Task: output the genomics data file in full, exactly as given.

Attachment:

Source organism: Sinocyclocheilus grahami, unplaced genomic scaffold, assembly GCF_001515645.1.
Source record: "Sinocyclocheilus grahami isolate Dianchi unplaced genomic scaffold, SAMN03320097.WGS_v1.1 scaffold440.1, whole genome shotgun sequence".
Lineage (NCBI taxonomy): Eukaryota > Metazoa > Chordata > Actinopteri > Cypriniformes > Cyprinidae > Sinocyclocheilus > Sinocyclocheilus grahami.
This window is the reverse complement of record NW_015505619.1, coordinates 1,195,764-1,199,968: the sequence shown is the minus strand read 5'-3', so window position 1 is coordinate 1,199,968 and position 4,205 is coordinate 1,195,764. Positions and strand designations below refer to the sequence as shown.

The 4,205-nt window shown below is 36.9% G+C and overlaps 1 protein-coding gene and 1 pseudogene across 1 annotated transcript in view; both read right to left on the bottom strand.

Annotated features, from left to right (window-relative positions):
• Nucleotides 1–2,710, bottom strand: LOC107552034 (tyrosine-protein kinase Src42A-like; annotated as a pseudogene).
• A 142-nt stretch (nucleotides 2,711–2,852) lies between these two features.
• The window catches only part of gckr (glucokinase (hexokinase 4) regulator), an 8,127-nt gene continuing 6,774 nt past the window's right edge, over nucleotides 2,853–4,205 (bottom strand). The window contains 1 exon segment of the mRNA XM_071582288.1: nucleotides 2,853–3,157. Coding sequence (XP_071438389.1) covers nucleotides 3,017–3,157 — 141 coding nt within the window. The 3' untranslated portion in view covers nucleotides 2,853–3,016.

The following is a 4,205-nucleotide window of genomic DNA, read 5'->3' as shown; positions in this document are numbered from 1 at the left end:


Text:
Source organism: Sinocyclocheilus grahami, unplaced genomic scaffold, assembly GCF_001515645.1.
Source record: "Sinocyclocheilus grahami isolate Dianchi unplaced genomic scaffold, SAMN03320097.WGS_v1.1 scaffold440.1, whole genome shotgun sequence".
Lineage (NCBI taxonomy): Eukaryota > Metazoa > Chordata > Actinopteri > Cypriniformes > Cyprinidae > Sinocyclocheilus > Sinocyclocheilus grahami.
This window is the reverse complement of record NW_015505619.1, coordinates 1,195,764-1,199,968: the sequence shown is the minus strand read 5'-3', so window position 1 is coordinate 1,199,968 and position 4,205 is coordinate 1,195,764. Positions and strand designations below refer to the sequence as shown.

The 4,205-nt window shown below is 36.9% G+C and overlaps 1 protein-coding gene and 1 pseudogene across 1 annotated transcript in view; both read right to left on the bottom strand.

Annotated features, from left to right (window-relative positions):
• Nucleotides 1–2,710, bottom strand: LOC107552034 (tyrosine-protein kinase Src42A-like; annotated as a pseudogene).
• A 142-nt stretch (nucleotides 2,711–2,852) lies between these two features.
• The window catches only part of gckr (glucokinase (hexokinase 4) regulator), an 8,127-nt gene continuing 6,774 nt past the window's right edge, over nucleotides 2,853–4,205 (bottom strand). The window contains 1 exon segment of the mRNA XM_071582288.1: nucleotides 2,853–3,157. Coding sequence (XP_071438389.1) covers nucleotides 3,017–3,157 — 141 coding nt within the window. The 3' untranslated portion in view covers nucleotides 2,853–3,016.

The following is a 4,205-nucleotide window of genomic DNA, read 5'->3' as shown; positions in this document are numbered from 1 at the left end: